Interview of Bill McKibben by Elizabeth , author of “The Sixth Extinction”

The post about the younger generation and its thinking on climate change was a quickie. This is more heavyweight, but still quite readable. Personally, I’d head straight to McKibben’s “The End of Nature” rather than his latest book which has very little new to say. Elizabeth Kolbert’s book “The Sixth Extinction” is a relentlessly persuasive and unforgettable description of what’s happening now, particularly in the ocean, and why.

INTERVIEW

Why Bill McKibben Sees Rays of Hope in a Grim Climate Picture

The world has done little to tackle global warming since Bill McKibben’s landmark book on the subject was published in 1989. In an e360 interview, McKibben talks about the critical time lost and what can be done now to avoid the worst impacts of climate change.

Three decades ago, Bill McKibben published The End of Nature, the first book on climate change aimed at a general audience. McKibben went on to found the international environmental group 350.org, help launch the fossil fuel divestment movement, and write a dozen more non-fiction books, as well as a novel. In 2014, McKibben received the Right Livelihood Award, sometimes referred to as the “alternative Nobel,” for mobilizing popular support for “strong action to counter the threat of global climate change.”

McKibben’s latest book, Falter: Has the Human Game Begun to Play Itself Out?,was published this month and debuted last week on the New York Times bestseller list. In an interview with Yale Environment 360 , McKibben talks about why the critical time for action on climate was missed, where he still finds hope, and what the world will look like three decades from now.

Bill McKibben

Bill McKibben CREDIT: NANCIE BATTAGLIA

“Thirty or 50 years out, the world’s going to run on sun and wind, because they’re free,” McKibben says. “The question is… what kind of world will it be?”

Yale Environment 360: It’s almost exactly 30 years since you published The End of Nature. One way to read that book is as a warning. How you would characterize Falter? Is it also a warning, or are we beyond that?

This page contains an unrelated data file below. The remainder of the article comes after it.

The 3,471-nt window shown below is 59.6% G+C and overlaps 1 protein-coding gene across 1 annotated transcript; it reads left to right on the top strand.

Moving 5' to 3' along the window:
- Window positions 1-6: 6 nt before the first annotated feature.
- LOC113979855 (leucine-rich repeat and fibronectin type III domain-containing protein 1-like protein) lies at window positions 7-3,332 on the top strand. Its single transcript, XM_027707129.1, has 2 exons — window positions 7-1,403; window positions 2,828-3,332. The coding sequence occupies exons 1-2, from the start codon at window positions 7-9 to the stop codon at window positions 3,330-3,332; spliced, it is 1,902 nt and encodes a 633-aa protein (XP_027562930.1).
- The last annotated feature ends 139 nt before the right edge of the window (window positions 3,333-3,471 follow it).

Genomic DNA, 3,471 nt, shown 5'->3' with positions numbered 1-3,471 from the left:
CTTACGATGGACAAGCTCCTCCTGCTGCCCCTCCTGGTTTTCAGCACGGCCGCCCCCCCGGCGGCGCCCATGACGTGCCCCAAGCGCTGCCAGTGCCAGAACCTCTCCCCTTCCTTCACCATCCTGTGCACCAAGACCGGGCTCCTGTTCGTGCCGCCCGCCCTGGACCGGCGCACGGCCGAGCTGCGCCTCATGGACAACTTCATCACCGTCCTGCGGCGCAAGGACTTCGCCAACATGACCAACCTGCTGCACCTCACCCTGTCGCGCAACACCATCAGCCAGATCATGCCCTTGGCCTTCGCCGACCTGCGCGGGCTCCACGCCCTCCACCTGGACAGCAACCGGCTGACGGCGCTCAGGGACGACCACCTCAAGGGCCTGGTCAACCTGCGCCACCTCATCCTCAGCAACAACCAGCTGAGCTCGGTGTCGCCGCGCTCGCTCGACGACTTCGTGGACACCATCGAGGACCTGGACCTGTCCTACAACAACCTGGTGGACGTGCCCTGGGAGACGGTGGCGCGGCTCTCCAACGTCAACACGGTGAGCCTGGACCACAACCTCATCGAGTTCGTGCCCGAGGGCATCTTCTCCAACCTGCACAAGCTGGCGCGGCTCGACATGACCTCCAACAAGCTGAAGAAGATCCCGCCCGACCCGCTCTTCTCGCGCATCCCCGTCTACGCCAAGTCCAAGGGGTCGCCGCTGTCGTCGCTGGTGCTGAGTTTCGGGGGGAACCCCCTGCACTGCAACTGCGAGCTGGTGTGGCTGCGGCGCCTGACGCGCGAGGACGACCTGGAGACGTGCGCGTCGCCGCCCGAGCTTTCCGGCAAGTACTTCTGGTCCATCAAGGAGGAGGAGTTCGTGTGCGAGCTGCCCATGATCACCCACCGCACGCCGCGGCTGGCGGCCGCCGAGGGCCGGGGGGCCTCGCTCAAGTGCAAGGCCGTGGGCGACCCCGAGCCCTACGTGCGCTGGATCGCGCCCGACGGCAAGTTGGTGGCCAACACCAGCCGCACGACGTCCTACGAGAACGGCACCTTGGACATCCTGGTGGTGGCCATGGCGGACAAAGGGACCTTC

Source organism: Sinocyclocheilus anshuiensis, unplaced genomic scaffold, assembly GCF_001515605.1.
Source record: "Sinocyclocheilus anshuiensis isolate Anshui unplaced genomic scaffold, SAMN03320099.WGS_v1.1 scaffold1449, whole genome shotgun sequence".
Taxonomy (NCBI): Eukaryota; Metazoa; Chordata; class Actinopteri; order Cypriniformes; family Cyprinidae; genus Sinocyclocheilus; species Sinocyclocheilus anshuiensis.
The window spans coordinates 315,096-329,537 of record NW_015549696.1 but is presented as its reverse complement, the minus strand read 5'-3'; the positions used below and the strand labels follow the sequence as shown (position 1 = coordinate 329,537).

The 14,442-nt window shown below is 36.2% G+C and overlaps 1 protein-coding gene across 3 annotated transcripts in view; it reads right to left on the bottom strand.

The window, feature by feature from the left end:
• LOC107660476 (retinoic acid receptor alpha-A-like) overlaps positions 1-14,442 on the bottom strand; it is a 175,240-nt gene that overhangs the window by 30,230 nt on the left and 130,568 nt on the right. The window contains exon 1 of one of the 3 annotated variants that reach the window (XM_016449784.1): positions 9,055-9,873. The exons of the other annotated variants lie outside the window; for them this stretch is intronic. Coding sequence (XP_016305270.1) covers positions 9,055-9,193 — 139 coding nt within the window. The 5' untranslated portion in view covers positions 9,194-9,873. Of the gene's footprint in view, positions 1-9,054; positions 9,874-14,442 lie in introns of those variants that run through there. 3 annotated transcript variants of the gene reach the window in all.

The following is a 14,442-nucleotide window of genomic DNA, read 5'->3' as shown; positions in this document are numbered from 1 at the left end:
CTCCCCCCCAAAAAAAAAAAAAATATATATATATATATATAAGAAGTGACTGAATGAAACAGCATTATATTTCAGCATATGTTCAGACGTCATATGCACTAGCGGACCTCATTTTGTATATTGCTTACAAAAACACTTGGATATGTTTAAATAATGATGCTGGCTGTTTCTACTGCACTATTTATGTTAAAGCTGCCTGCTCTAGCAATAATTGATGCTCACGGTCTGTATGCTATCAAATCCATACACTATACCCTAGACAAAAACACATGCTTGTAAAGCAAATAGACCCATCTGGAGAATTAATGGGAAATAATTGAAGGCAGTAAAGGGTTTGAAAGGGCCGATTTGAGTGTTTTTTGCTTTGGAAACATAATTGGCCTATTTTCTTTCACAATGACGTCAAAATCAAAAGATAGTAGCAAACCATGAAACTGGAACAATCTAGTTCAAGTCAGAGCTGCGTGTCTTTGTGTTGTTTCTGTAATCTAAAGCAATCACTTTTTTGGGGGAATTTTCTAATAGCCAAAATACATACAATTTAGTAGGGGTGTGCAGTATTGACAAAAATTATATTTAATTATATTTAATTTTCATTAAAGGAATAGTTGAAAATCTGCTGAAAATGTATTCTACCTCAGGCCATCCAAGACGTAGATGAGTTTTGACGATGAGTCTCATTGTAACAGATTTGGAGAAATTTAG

Bill McKibben: Look, 30 years ago this was all still prospective. You couldn’t really take a picture of climate change yet. Now, having wasted 30 years, we’re at the point where it’s a dominant fact of everyday life for hundreds of millions of people and promising to be the overwhelming fact of our time in the years ahead. It’s too late, obviously, to stop climate change. I hope that the book gets across that it may not be too late to keep it from getting absolutely out of control. It’s not a warning. It’s some combination of a report and a chronicle and a plea, I think.

e360: Over the last 30 years, you’ve been not just a chronicler of this problem and this battle, but one of the major players in it. Was there a moment when you said, “I’ve got to get out from behind this computer screen”?

McKibben: Sort of. Partly it was this dawning realization that I’d miscalculated. I was 27 when I wrote The End of Nature. My theory of change at the time was: People will read my book and then they will change. Even when I abandoned that, I continued to think that if we piled up enough data the powers-that-be would take the hint and get to work. At some point it became clear to me that we’d won the argument but we were losing the fight.

“The iron rule of climate change is the less you did to cause it, the more and the quicker you suffer.”

Also, sometime in the early aughts I went to Bangladesh on a reporting trip. And when I was there they had the first big outbreak of dengue fever, which is a disease closely tied to climate. The mosquito that spreads it is expanding its range rapidly as temperatures warm. I was spending a lot of time in the slums, so eventually I got bit by the wrong mosquito. I obviously didn’t die, but I remember looking at the lines of people lying on cots in the emergency clinics and thinking, “This is just unbelievably unfair.” There are 165 million people in Bangladesh, but they are essentially a rounding error in the world’s carbon emission tables. The iron rule of climate change is the less you did to cause it, the more and the quicker you suffer. Somehow, getting back to the States after that, back to the place that had poured more carbon into the atmosphere than any other, I did feel like it was time to do something more.

e360: Given all that has happened or, more to the point, hasn’t happened since The End of Nature, a person could be pretty down in the dumps. But in Falter you say that you are hopeful, or qualifiedly hopeful. How’s that?